Did You Just Punch Out Cthulhu?: At the end of the main game, you fight and kill the Divine, the first game's main character, who's pretty much become the world's Crystal Dragon Jesus (granted, it's just a living memory rather than the actual Divine himself). As it turns out, this does not improve the situation, contrary to the claims made by certain individuals who you really shouldn't have trusted.
Divide and Conquer: Damien is a clever evil overlord. The "great betrayal" by the Dragon Knights was the work of a single Knight under Damien's control, done both to get his revenge on the Divine and to make sure his enemies were busy killing each other while he rebuilt his armies.
Escort Mission: The assault on Damian's fleet at the end of Flames Of Vengeance sees you in Dragon Form escorting an airship towards Ygerna's main tower, in hopes of blowing it up. If you don't keep ahead of it and take down the multitude of ballistas and other defensive structures before the ship gets there, it will get blasted out of the sky. Be sure to make a few extra saves as well, in case it loses too much health.
Extreme Omnivore: Markthum, from the Dragon Terror Squad, is a human who is eager to eat you, and who previously crafted an artefact to keep nearby dragons in human form, which he ate for safekeeping.
Fate Worse Than Death: Happened to both Lovis and a group of scholars under the same curse as him; they were trapped in the mortal realm, and their only freedom comes at the expense of the other party, who would then be trapped for eternity.
The Divine was imprisoned in crystal after his death, fully aware. You also get this treatment after being tricked into reviving Ygerna, until Behrlihn frees you. Also, Commander Rhode is turned to stone by Bellegar after she gets into the vault where Behrlihn is imprisoned.
Fetch Quest: Lampshaded by a potion brewer who says 'I'm sure an adventurer like you must have fetched all kinds of things in your day!' when asking you to go grab some of his potions.
Genre Savvy: Zandalor blatantly discusses and lampshades the situation in his second appearance. He's doesn't realize how he's rather Wrong Genre Savvy about the game's deconstruction elements.
Zandalor: At least we know now what kind of a tale we would like this to be. Succeed and it shall be an epic, fail and it shall be a tragedy. You are The Hero, Damian the villain, and Lord Lovis told you who shall be the Deus ex Machina. Ygerna we shall strive to resurrect, so that her life will be the Damned One's death. There is poetry in that, don't you think? The stuff of legends.
Go Mad from the Revelation: Averted; when you read the mind of an ancient dragon god, you just get a bit of a headache and some extra skill points.
Hermaphrodite: The illusionist in the battle tower is named Hermaphroditus and can change your gender (as well as switching between a male and female voice).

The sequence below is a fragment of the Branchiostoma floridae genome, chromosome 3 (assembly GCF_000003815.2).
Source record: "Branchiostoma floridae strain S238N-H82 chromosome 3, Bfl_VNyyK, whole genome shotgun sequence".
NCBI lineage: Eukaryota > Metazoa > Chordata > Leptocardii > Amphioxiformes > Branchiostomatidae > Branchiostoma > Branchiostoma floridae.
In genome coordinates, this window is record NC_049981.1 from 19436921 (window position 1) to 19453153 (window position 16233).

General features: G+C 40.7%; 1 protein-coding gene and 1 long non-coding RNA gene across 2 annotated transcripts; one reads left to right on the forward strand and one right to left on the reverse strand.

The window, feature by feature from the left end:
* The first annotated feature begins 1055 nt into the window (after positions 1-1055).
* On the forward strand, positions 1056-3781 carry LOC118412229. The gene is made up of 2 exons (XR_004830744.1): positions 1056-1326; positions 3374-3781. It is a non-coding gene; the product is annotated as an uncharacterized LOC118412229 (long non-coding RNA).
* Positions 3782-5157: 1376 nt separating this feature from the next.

He's Back: The Dragon Knight at the beginning of Flames of Vengeance.
Hurricane of Puns: You meet a talking painting in a gentleman's club in Aleroth. The conversation that ensues is filled with puns related to being a painting, from both parties involved.
Inner Monologue: Most mindreads give you a glimpse at the character's thoughts, ranging from mundane farming to thinking about a special piece of loot they have stashed.
Knight Templar: While the Slayers appear to have a noble goal at first, it quickly becomes apparant that they are Ax-Crazy fanatics who hunt down and kill not only Dragons and Dragon Knights, but their families, friends, and anyone who criticizes them.
Laser-Guided Karma: You meet someone in the first area of the game who wants money to help buy a house for you — which never materializes. When you meet him in Aleroth, a group of assassins are trying to take his house from him, and you can side with them.
Lost Forever: Once you get your Battle Tower, Damian razes the Broken Valley, so it's kinda impossible to complete any quests there you missed.
More annoyingly, the contents of any chest or container of any kind will lock in its contents if your crosshair moves over it (unless it's locked with a key you don't have). A helpful tip if you plan on save scumming for better loot.
Nice Job Breaking It, Hero: So, you made your way through whole armies of opponents, to resurrect the love of the Big Bad, so that he would be killed because of a life-bond. Turns out that you really shouldn't have trusted these guys. Now you can spend the eternity encased in crystal, while Big Bad and his now-resurrected love go on to conquer the world. Nicely done *clap*. What's interesting about this is Big Bad Damian had absolutely nothing to do with this. It was all Ygerna, which the D man is pleasantly surprised to learn when she wakes up.
The Divine, Lucian himself, was somewhat prone to this as well. The guy had way too much of a soft spot for his adopted son Damian, first refusing to kill him as an infant in Divine Divinity, and then despite fighting him later in life, he dumped him in Nemesis to keep him out of Rivellon instead of killing him outright. Needless to say, his inability to kill Damian has been criticized even by his companions.